Here's the recipe if you'd like to give it a try which makes one large babka. For all my recipes I use a 250ml cup and a 20 ml tablespoon, unsalted butter and 60g eggs. My oven is a conventional gas oven so if your oven is fan forced you may need to reduce the oven temperature by 20°C.

Chocolate Tahini Halva Babka inspired by a Honey and Co recipe
90g diced unsalted butter at room temperature
2 tsp dried yeast
1 egg
40g caster sugar
1 tsp vanilla
100 - 125 mls milk
330g plain flour
A pinch of table salt

Place the butter, yeast, egg, sugar, vanilla and 100 mls of the milk in a large mixing bowl, then top with the flour and salt. Use the dough attachment on your mixer or your hands to bring it all together to a smooth, shiny dough, adding the remaining 20g/mls of milk if it looks dry. Don’t worry too much if you still have some whole flecks of butter running through the dough; they will make your final bun super-light.

Once the dough has a nice texture to it (after about 2–3 minutes with an electric mixer or 5–6 minutes working by hand), wrap the bowl in plastic wrap and place in the fridge to chill for at least 2 hours. You can leave it there for up to 12 hours, but not much longer or it will start to double in size.

½ cup chocolate tahini spread 
50g dark chocolate, coarsely chopped
75g halva, crumbled
Sea salt flakes
1-2 tbs cream or milk 
2 tsp sesame seeds
1 batch base sugar syrup (recipe follows)

Place the chilled dough on a lightly floured surface and roll into a rectangle of about 40cm x 30cm. Spread the tahini mixture over the dough, reaching right to the corners, then sprinkle with chocolate and halva and a sprinkling of sea salt. Roll up tightly from one of the longer sides, so that you end up with a 40cm-long log.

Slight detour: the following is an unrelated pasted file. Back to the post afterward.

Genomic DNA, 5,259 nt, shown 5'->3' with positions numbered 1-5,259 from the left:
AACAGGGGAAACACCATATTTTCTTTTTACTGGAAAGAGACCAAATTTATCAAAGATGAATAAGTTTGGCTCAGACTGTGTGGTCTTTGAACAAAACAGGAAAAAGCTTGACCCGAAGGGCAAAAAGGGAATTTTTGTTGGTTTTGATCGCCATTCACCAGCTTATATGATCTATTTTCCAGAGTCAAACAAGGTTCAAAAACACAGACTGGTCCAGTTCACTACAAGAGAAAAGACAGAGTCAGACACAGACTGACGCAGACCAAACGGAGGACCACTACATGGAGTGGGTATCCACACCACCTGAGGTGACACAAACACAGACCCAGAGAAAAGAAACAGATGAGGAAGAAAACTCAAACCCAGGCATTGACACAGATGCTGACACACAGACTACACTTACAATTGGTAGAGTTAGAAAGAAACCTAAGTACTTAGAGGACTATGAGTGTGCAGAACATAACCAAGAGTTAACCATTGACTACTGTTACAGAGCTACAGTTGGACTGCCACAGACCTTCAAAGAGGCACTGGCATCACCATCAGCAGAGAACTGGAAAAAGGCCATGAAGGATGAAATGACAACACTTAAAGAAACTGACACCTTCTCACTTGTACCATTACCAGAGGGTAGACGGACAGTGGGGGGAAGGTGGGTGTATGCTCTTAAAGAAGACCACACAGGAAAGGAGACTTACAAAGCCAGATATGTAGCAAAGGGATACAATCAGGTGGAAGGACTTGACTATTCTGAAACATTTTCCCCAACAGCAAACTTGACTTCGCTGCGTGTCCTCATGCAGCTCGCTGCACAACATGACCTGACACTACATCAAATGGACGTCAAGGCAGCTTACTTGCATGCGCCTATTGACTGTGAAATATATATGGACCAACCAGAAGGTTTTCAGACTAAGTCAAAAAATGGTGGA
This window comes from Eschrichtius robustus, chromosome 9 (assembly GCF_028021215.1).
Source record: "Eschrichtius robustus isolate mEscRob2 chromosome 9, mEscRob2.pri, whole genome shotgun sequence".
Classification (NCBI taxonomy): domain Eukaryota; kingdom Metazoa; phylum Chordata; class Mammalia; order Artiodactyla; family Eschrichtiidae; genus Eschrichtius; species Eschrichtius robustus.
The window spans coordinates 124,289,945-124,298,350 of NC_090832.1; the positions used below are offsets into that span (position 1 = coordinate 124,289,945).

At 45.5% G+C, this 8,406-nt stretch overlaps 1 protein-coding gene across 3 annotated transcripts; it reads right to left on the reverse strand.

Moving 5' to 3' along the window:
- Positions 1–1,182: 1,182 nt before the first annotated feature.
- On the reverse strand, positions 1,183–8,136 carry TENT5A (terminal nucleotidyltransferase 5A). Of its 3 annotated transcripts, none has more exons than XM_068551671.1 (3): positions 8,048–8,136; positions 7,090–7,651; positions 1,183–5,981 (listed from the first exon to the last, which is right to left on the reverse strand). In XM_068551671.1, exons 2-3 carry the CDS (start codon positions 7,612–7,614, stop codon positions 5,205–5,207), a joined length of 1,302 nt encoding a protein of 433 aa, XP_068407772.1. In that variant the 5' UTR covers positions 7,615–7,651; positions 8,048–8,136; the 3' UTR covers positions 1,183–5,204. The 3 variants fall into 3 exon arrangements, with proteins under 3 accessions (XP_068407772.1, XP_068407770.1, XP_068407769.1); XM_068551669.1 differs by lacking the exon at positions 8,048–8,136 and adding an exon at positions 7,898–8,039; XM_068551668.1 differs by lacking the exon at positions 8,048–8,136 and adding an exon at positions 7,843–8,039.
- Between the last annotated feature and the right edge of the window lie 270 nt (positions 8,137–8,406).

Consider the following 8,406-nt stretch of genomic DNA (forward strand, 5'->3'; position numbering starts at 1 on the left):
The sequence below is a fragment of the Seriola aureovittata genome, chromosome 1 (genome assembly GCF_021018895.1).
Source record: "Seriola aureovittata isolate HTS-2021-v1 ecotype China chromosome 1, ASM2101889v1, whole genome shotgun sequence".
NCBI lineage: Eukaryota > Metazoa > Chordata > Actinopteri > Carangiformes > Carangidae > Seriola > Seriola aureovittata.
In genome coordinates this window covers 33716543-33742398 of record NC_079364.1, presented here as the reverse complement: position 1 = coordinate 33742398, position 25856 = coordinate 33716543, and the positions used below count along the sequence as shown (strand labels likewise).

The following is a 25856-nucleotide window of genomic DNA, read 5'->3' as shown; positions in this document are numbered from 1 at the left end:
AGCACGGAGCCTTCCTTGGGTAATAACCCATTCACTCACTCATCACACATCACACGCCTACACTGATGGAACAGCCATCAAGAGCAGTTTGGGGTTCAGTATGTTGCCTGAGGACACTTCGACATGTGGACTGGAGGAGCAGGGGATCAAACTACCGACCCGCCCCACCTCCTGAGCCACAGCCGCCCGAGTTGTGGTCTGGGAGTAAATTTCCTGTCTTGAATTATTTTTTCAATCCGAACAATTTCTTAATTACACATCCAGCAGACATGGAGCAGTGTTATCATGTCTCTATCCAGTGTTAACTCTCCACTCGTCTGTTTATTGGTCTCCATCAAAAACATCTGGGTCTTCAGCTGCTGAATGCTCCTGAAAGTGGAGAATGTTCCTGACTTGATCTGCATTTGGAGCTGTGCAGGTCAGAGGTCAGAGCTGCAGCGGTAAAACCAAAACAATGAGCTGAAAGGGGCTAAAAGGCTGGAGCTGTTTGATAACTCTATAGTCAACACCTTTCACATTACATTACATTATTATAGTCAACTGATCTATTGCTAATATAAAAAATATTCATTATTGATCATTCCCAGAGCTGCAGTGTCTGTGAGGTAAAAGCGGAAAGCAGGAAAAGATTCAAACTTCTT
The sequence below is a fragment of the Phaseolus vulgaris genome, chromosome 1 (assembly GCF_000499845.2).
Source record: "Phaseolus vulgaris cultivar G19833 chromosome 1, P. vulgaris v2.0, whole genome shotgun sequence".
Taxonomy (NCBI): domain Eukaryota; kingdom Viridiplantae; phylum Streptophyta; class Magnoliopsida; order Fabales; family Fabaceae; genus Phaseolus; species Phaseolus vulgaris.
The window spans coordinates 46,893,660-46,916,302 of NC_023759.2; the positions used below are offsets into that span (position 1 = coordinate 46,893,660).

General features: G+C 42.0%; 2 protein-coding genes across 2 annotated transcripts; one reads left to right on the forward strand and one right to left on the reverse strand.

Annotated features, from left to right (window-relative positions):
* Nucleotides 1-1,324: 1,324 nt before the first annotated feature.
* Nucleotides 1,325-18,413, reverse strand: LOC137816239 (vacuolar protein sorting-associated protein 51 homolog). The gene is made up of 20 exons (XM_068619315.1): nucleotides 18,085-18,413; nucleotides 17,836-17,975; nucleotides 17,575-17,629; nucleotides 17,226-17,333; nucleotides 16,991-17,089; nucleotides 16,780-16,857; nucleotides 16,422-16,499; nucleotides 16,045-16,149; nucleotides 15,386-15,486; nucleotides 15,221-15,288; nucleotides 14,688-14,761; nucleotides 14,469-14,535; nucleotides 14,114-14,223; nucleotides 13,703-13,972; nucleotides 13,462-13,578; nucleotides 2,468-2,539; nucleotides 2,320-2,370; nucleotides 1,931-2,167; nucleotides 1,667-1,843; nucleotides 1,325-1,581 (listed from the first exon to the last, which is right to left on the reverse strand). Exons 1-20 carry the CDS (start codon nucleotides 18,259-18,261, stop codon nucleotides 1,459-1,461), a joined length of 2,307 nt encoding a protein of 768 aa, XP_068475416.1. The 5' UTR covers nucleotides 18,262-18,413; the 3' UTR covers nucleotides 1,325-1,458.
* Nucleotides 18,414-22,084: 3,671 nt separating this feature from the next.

If the dough has softened too much for you to handle it, place on a tray and chill in the fridge for 10 minutes to firm up. While you are waiting, butter a 1kg loaf tin and line the base and long sides with baking parchment, making sure that there is an overhang so that you will be able to lift the baked loaf out easily.

Use a pastry cutter or sharp knife to cut the log in half along its length to expose the layers. Place the halves with the cut sides facing upwards. Lift one halved log over the other so that they form a cross at their midpoints, with the filling layers still pointing upwards. Continue to twist the strands over each other until the dough looks like a lovely twisted plait.

Place in the lined baking tin and leave to prove in a warm place until the dough is fluffy, soft and doubled in size. This will take about 1 and 1⁄2 hours in a warm kitchen, or up to 2 hours if it is chilly.

Preheat the oven to 220°C conventional. Brush the surface of the babka with cream or milk then sprinkle the top of with the sesame seeds. Place the babka in the oven and immediately reduce the temperature to 190°C. Bake in the oven for 10 minutes, then turn the tin around for an even bake and leave for another 10 minutes. Bake for a further 10-15 minutes until the babka is well browned and cooked through. 
Remove the babka from the oven and immediately pour the sugar syrup all over the hot cake. You must let this cool in the tin or it will fall apart. 

Base sugar syrup
100g/mls water
100g granulated sugar
15 mls light corn syrup or honey